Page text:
I mean the other example that came to mind for me which again has has been in the news a lot recently and over the last few years is around asylum seekers, where you do get a dominant view that asylum seekers are a problem. But what's interesting is to see how the terminology has changed, and that whether or not you talk about people as refugees or asylum seekers may have different kinds of meanings.
If people get called economic migrants that's become something that is almost like a term of abuse, and yet you know I think about it and I think but people have always migrated for economic reasons, but suddenly it's become a terrible thing to be, and of course again when I was saying earlier like the one word makes a difference, and you get this word bogus that comes in, you know, so you get somebody who becomes a bogus asylum seeker, and immediately the meaning is completely different, somebody who's obviously undeserving, shouldn't be here and should be treated in a very different way from somebody who's not bogus. So I think those are different kinds of examples of how just the words we use are very significant but how sometimes we can see the struggle that's going on about meaning and sometimes we have to search a little bit more carefully.
John Clarke
And it seems to me that's very helpful and I particularly think I mean those questions around bogus versus genuine, or deserving versus undeserving I mean are part of the sort of range of constructions that play a particularly strong role in relation to social welfare.
I mean, governments and professionals and public debates often circle round and round who has legitimate claims to welfare and that sort of division of people into bad, undeserving, scrounging, bogus, against decent, legitimate, deserving, respectable, is I think one of the sort of recurrent features that students might find throughout D218.
Gail Lewis
May I add one other point in relation to that as well that as Esther was talking it occurred to me as well that one of the consequences of these struggles over which definition which meaning becomes the one that we all know, is that the one that we all know establishes itself as the unquestionable, the truth, the thing that just is, one doesn't ask the question about it.
And that becomes terribly important in terms of thinking about the relationship between competing definitions, because one does seem to occupy the position at the centre, the one through which everybody else is positioned so the deserving, the single mother who's the widow, whose husband may have died in the Gulf or in Kosovo, in that sense she's deserving and entitled to the range of benefits, and there's no question about her.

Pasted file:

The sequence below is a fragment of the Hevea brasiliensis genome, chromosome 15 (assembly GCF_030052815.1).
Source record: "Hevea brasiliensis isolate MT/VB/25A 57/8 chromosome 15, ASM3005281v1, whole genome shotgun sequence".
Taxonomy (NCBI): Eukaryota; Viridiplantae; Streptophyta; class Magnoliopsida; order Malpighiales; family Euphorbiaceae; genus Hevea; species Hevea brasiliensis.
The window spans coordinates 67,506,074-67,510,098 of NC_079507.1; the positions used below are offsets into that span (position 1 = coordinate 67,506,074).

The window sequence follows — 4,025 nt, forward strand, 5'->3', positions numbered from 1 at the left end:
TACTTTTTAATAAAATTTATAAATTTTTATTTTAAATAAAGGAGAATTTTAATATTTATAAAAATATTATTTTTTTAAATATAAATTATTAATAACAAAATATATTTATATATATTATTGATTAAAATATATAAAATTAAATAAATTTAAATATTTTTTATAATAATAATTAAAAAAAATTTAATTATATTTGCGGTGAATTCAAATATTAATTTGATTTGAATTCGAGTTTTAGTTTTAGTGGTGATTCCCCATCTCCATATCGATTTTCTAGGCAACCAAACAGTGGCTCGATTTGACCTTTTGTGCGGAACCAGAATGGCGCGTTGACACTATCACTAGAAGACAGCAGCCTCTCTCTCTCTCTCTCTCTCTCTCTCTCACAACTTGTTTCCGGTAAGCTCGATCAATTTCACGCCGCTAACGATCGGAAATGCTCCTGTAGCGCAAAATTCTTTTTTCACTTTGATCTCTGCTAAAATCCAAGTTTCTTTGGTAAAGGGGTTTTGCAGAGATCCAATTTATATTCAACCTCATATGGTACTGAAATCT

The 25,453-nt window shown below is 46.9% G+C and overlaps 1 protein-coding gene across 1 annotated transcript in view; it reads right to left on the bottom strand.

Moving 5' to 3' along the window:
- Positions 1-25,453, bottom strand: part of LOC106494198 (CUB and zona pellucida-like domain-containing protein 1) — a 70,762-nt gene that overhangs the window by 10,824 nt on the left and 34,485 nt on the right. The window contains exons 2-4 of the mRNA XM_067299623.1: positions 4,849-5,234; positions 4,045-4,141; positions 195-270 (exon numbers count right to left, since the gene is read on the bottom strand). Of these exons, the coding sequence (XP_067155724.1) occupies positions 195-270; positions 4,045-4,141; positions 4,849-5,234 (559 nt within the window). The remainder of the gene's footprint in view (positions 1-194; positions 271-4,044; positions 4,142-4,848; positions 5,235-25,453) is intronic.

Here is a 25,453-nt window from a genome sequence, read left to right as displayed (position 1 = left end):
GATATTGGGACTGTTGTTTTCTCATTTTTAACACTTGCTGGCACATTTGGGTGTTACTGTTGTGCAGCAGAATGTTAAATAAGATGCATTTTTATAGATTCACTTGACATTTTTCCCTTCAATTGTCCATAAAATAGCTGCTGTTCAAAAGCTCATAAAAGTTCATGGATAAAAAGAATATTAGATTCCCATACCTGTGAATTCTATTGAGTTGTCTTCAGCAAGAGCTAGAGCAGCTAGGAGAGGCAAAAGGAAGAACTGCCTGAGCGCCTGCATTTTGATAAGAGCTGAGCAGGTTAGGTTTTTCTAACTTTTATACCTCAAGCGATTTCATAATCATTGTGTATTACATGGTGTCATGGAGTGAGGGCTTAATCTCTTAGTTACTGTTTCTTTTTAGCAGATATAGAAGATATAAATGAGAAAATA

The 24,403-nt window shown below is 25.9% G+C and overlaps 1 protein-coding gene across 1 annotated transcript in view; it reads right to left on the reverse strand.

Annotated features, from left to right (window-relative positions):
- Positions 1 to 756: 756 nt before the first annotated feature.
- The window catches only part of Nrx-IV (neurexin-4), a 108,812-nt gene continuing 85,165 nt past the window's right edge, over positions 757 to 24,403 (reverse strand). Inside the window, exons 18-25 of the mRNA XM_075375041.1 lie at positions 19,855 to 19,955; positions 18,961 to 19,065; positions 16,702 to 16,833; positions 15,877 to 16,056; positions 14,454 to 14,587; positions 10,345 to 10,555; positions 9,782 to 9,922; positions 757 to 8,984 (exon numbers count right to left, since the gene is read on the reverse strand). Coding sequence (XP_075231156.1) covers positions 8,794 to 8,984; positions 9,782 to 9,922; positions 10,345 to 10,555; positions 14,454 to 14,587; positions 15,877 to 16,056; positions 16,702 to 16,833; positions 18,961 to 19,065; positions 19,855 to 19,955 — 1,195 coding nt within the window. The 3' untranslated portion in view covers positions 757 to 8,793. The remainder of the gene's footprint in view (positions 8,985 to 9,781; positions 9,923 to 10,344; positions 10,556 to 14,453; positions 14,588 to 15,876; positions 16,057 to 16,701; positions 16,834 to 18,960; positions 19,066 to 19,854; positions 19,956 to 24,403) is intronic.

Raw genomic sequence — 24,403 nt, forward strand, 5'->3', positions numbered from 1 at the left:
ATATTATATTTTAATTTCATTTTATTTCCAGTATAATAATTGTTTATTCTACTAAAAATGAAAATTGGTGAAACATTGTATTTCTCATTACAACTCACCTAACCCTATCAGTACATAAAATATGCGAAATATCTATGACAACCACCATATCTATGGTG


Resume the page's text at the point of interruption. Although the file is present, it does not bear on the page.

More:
But the label single mother somehow, as a definitional sense, doesn't really conjure her up, that's not who we mean, so immediately when you say single mother we conjure up a particular kind of woman, young probably, carries with it the idea that she's probably trying to do that to get public housing in some way, etc, etc. And so there are competing definitions, but some are stronger than others, stronger in the sense that they're the ones that become established as truth, and that's also carried in that notion of social construction and that we'll see throughout the course.
John Clarke
I think that's very helpful cos I think it takes us back in a sense to where Esther started with the idea of having to be sceptical and standing back from the most obvious clear true, apparently true, statements about the world and welfare and the relations between the two.
So it seems to me we…we've rehearsed in a sense some of the key things about social construction, that it involves naming, that it involves definition that it involves attaching as it labels to particular types of people or particular types of condition, and that they have consequences, both for welfare policies and for peoples lives, but also that we ought to be attentive to the fact that there may be other definitions struggling to be heard sometimes, very tiny voices as it were at the edges, but nevertheless as social scientists we ought to be attentive to them.
So that as it were has taken the first word, that's taken social construction. But there was a second word attached to what D218's approach to the course is, which was social constructionism. So can I turn to you again Gail and say, what's social constructionism?
Gail Lewis
Social constructionism is the overall perspective that runs throughout the course. It signals to us the stages, sets of questions, that we want to ask as we go through all the different components of the course. Its starting point is the notion embedded in social construction, in the way that we'd be talking, and that is that language is active. It doesn't simply describe homeless people etc., it sort of brings them into being, it shapes them in a sense, in the sense that we talked about that we know who is being referred to when you say particular terms.
So social constructionism starts from that notion of language as active, but in the D218 context it moves slightly beyond that and talks about…I suppose we could identify seven to eight elements. The first one would be that question of naming or labelling, or making something mean something.
Then the consequences of making things mean things - particular things - is that groups or conditions get categorised in some way: deserving, undeserving, black, white, ablebodied, disabled, etc. So there's categorisation.